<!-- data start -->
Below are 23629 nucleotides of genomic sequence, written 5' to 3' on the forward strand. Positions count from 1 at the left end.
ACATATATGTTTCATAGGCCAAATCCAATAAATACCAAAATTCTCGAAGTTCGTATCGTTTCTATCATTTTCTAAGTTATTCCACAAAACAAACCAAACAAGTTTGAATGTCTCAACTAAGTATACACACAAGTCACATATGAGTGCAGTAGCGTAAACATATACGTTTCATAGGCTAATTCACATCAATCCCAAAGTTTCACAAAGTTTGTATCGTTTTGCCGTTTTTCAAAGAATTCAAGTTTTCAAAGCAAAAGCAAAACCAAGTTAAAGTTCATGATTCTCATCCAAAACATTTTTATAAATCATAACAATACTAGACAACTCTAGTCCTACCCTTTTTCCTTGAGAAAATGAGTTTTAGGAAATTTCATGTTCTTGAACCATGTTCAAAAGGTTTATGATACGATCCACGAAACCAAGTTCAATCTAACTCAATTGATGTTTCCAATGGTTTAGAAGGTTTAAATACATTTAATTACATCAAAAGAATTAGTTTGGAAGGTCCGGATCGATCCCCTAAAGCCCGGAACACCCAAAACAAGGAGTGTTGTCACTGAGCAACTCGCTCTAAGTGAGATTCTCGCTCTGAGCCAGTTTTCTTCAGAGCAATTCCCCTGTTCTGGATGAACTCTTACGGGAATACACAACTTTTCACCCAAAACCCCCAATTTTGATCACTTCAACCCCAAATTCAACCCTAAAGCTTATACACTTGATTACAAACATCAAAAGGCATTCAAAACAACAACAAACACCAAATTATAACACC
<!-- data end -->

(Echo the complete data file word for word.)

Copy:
Below are 23629 nucleotides of genomic sequence, written 5' to 3' on the forward strand. Positions count from 1 at the left end.
ACATATATGTTTCATAGGCCAAATCCAATAAATACCAAAATTCTCGAAGTTCGTATCGTTTCTATCATTTTCTAAGTTATTCCACAAAACAAACCAAACAAGTTTGAATGTCTCAACTAAGTATACACACAAGTCACATATGAGTGCAGTAGCGTAAACATATACGTTTCATAGGCTAATTCACATCAATCCCAAAGTTTCACAAAGTTTGTATCGTTTTGCCGTTTTTCAAAGAATTCAAGTTTTCAAAGCAAAAGCAAAACCAAGTTAAAGTTCATGATTCTCATCCAAAACATTTTTATAAATCATAACAATACTAGACAACTCTAGTCCTACCCTTTTTCCTTGAGAAAATGAGTTTTAGGAAATTTCATGTTCTTGAACCATGTTCAAAAGGTTTATGATACGATCCACGAAACCAAGTTCAATCTAACTCAATTGATGTTTCCAATGGTTTAGAAGGTTTAAATACATTTAATTACATCAAAAGAATTAGTTTGGAAGGTCCGGATCGATCCCCTAAAGCCCGGAACACCCAAAACAAGGAGTGTTGTCACTGAGCAACTCGCTCTAAGTGAGATTCTCGCTCTGAGCCAGTTTTCTTCAGAGCAATTCCCCTGTTCTGGATGAACTCTTACGGGAATACACAACTTTTCACCCAAAACCCCCAATTTTGATCACTTCAACCCCAAATTCAACCCTAAAGCTTATACACTTGATTACAAACATCAAAAGGCATTCAAAACAACAACAAACACCAAATTATAACACC